Gordon Heyward proves Butler is NOT real life “Hoosiers”


gordon hayward

By Paul M. Banks

INDIANAPOLIS- Now that Butler is back home to face Michigan State in the Final Four, a lot of people are describing the Butler Bulldogs, the first University to play in a Final Four they’re hosting since 1972, as “real life Hoosiers” or “this year’s Cinderella.”

Both are blatantly inaccurate.

These Bulldogs are much more like the 1979 Runner-up Indiana St. Sycamores, with Gordon Hayward playing the role of Larry Bird.

Coincidentally, it was Magic Johnson’s Michigan State squad that eliminated Bird’s team in that title game. Saturday, we’ll see if MSU once again ousts a powerful mid-major.

It’s easy to understand why Butler is being called the real life, collegiate version of “Hoosiers.” The movie’s major scene was filmed in their gym. The real life inspiration for the iconic basketball movie, “the Milan Miracle,” occurred there in 1954. And Butler University has the smallest enrollment of any Final Four participant since the tournament expanded to 64 teams.

“I can’t really tell you how many times I’ve watched that movie. I think everyone growing up in Indiana watches that movie. I’ve lost count. It’s always on TV, I feel like,” Hayward said Sunday when asked about the Gene Hackman film.norman dale

However, true underdogs, and for that matter legitimate Cinderellas, are double digit seeds who certainly DO NOT enter their national semifinal game as a 1.5 point favorites Yes, Vegas likes Butler in this battle of #5 seeds.

And a big reason why they’re favored is Hayward, a 6-9 sophomore who took home the Horizon League Player of the year award, as he helped his team go 18-0 in conference. (Again, Norman Dale lost a conference game or two, as did every real life upstart to make it this far.)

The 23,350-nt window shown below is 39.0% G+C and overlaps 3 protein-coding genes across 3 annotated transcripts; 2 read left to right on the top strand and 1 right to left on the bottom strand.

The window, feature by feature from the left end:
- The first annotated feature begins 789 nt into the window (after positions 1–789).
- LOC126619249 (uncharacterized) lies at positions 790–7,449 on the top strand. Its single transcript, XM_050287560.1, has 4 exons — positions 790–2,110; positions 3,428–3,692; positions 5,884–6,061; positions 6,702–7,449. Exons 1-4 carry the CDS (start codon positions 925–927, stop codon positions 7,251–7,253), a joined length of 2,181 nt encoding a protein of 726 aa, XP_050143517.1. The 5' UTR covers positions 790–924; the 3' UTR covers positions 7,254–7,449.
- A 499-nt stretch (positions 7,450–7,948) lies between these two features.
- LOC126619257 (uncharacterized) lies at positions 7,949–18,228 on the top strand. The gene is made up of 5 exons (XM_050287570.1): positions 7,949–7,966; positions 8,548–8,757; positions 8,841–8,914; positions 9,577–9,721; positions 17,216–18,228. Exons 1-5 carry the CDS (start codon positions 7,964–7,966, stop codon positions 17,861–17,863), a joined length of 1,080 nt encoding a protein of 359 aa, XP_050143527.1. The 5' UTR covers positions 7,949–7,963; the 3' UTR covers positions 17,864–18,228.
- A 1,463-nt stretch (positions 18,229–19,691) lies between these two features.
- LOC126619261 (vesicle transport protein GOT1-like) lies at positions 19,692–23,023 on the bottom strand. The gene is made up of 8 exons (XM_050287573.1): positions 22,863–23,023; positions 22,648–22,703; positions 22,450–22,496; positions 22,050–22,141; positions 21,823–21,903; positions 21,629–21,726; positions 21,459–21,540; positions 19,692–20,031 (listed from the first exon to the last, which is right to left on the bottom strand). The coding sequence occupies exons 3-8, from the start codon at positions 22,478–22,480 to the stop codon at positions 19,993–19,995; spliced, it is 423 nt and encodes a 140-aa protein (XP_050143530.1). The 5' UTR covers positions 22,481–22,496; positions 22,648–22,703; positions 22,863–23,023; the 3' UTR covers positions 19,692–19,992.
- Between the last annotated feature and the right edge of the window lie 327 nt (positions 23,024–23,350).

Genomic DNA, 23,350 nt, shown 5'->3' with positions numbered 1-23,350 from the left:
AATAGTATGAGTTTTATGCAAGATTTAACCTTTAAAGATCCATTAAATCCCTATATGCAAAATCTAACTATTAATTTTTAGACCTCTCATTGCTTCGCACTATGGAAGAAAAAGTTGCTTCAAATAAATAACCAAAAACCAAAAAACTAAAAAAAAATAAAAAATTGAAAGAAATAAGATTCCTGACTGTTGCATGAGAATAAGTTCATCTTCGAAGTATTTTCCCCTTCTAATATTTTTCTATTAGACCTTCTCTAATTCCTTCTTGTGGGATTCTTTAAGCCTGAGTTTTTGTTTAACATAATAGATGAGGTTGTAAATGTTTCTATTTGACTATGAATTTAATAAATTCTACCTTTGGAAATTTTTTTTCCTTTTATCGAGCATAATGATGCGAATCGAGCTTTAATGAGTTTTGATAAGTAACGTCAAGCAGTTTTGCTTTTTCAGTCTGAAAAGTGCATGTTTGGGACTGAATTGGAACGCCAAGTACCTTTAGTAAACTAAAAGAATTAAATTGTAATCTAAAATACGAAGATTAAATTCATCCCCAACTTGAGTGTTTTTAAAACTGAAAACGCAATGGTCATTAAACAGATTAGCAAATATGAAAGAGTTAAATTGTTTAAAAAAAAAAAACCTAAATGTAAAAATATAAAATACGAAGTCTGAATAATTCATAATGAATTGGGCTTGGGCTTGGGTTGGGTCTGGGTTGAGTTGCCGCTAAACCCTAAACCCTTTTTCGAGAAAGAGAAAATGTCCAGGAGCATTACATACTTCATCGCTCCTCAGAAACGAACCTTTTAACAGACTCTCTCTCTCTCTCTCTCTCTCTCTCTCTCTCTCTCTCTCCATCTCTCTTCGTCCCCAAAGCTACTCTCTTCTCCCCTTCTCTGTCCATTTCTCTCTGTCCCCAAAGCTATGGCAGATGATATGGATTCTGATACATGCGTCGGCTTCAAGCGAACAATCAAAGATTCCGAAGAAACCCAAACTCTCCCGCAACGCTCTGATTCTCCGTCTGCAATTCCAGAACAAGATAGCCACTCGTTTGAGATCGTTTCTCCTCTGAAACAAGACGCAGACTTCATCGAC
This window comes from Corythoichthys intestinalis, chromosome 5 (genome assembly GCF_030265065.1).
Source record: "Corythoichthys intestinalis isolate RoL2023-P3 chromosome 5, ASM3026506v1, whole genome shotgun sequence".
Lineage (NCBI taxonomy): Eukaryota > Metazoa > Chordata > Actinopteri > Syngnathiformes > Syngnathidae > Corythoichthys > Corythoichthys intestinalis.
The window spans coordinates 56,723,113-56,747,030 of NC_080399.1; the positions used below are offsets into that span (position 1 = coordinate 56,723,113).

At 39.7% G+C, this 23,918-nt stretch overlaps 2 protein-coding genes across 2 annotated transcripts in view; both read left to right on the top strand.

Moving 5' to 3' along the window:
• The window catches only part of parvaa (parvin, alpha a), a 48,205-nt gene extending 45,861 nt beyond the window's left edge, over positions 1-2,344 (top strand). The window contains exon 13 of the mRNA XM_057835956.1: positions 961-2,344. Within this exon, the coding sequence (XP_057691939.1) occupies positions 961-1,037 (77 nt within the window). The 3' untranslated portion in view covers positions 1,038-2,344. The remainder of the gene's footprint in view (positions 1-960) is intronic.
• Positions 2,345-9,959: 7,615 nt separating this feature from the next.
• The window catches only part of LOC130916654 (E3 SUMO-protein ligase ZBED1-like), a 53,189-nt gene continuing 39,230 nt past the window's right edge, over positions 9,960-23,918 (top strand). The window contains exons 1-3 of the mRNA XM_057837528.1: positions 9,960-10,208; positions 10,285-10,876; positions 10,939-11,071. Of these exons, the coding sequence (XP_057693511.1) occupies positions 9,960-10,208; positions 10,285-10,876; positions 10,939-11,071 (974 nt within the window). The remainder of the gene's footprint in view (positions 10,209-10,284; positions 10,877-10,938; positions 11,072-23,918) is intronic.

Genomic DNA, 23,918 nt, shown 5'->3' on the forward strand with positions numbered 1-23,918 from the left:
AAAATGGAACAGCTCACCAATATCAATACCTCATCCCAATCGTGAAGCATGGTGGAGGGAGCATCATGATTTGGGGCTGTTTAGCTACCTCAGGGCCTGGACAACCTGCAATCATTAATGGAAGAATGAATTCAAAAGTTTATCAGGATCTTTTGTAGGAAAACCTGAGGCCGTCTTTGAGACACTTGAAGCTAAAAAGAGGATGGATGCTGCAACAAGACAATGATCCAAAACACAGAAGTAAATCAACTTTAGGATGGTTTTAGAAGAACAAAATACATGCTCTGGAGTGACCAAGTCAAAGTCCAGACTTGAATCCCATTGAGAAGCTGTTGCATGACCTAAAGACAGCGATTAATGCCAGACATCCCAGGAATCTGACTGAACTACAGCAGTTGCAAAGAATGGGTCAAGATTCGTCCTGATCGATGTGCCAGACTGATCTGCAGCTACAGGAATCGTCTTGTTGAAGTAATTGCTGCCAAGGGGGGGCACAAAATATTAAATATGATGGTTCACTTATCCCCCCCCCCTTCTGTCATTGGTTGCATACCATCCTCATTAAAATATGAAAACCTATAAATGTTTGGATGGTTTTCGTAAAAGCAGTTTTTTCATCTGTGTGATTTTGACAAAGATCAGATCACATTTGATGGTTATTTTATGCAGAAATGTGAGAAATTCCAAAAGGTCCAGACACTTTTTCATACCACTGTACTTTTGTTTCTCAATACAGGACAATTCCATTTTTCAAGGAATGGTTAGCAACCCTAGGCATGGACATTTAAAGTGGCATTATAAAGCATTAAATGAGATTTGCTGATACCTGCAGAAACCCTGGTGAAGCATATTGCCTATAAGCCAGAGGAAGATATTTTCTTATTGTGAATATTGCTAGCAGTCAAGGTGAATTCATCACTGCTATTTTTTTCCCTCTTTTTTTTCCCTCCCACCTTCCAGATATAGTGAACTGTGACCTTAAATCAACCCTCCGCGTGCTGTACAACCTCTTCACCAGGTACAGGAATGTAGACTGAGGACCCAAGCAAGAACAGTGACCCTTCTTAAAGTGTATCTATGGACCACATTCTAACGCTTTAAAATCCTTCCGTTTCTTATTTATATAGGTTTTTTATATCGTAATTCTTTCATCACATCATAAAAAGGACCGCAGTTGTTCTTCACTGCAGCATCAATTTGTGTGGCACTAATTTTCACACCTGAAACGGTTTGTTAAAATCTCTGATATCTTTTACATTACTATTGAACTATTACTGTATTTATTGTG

Our own David Kay describes why he thinks Hayward is a sure-fire first round pick.

“He has the range on his outside shot, can take defenders off the dribble, and finish at the rim due to his impressive athleticism.  The 6-9 Hayward more than held his own against physical, athletic opponents on Syracuse and Kansas State which was a concern of mine.

I didn’t think there was any chance Hayward would be turning pro this summer but with the Bulldogs on a run and Hayward playing at a high level, it seems more and more likely.  He still needs to get stronger, but there is no doubting his skill on the offensive end which pretty much ensures he will be a first round pick, possibly going as high as the mid-teens.”

David also mentioned how Hayward looks like a middle-schooler. I agree, and would like to add that when I found out Gordon Hayward was white back in November, I thought “he’s 1st-team Reggie Cleveland All-Stars easily.

But like Larry Legend, Hayward’s multiple skill sets are what makes him standout. After K-State Coach Frank Martin extolled the virtues of Hayward’s versatility, Gordon explained it’s origins:

“I was always shorter growing up. So I had to play guard. Kind of grew. My guard skills continue with me. Both my parents are 5’10”, so when you look at our family pictures, you’re kind of like, Who is that tall kid in the back and what’s he doing in that picture?” Hayward continued.butler logo

“If they need me to go in and play the four, I’ll play that, or if they need me to play the guard, I can play that as well.”

That’s why I regard Hayward and Butler itself as Bulldog, not underdog. However, one aspect to Gordon’s story has Horatio Alger properties- he was not a highly touted prospect in high school. Certainly not one thought to be who could possibly jump to “the league” after just two years.

His Coach, Brad Stevens described what he saw in Hayward.

“I saw Gordon during his junior year some when I was an assistant.  He was the first kid that actually visited campus when I was named the head coach. I was blown away with him.  And what really stuck out to our staff was no matter what he did in high school, it looked like it would translate right to the college level.  He could pass it, shoot it, make the right decisions, he’s tough, and he rebounds.  That was fairly obvious from the get go.”

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